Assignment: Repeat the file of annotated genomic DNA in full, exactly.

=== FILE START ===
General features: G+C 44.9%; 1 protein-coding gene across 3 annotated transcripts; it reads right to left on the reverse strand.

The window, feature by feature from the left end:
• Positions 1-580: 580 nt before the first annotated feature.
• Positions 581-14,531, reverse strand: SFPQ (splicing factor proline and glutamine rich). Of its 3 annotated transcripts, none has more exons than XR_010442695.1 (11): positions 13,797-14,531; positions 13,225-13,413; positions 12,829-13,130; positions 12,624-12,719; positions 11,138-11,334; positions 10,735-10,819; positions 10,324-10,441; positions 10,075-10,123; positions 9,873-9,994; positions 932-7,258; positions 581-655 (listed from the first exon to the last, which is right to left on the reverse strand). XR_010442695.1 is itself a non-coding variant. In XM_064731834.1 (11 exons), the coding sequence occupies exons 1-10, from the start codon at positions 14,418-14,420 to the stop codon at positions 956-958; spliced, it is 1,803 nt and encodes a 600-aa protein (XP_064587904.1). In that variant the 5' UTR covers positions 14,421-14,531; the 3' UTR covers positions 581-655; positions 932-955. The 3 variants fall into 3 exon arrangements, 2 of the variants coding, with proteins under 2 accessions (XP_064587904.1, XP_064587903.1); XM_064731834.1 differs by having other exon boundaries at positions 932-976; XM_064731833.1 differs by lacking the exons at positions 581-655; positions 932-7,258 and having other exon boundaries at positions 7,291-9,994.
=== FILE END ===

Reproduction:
General features: G+C 44.9%; 1 protein-coding gene across 3 annotated transcripts; it reads right to left on the reverse strand.

The window, feature by feature from the left end:
• Positions 1-580: 580 nt before the first annotated feature.
• Positions 581-14,531, reverse strand: SFPQ (splicing factor proline and glutamine rich). Of its 3 annotated transcripts, none has more exons than XR_010442695.1 (11): positions 13,797-14,531; positions 13,225-13,413; positions 12,829-13,130; positions 12,624-12,719; positions 11,138-11,334; positions 10,735-10,819; positions 10,324-10,441; positions 10,075-10,123; positions 9,873-9,994; positions 932-7,258; positions 581-655 (listed from the first exon to the last, which is right to left on the reverse strand). XR_010442695.1 is itself a non-coding variant. In XM_064731834.1 (11 exons), the coding sequence occupies exons 1-10, from the start codon at positions 14,418-14,420 to the stop codon at positions 956-958; spliced, it is 1,803 nt and encodes a 600-aa protein (XP_064587904.1). In that variant the 5' UTR covers positions 14,421-14,531; the 3' UTR covers positions 581-655; positions 932-955. The 3 variants fall into 3 exon arrangements, 2 of the variants coding, with proteins under 2 accessions (XP_064587904.1, XP_064587903.1); XM_064731834.1 differs by having other exon boundaries at positions 932-976; XM_064731833.1 differs by lacking the exons at positions 581-655; positions 932-7,258 and having other exon boundaries at positions 7,291-9,994.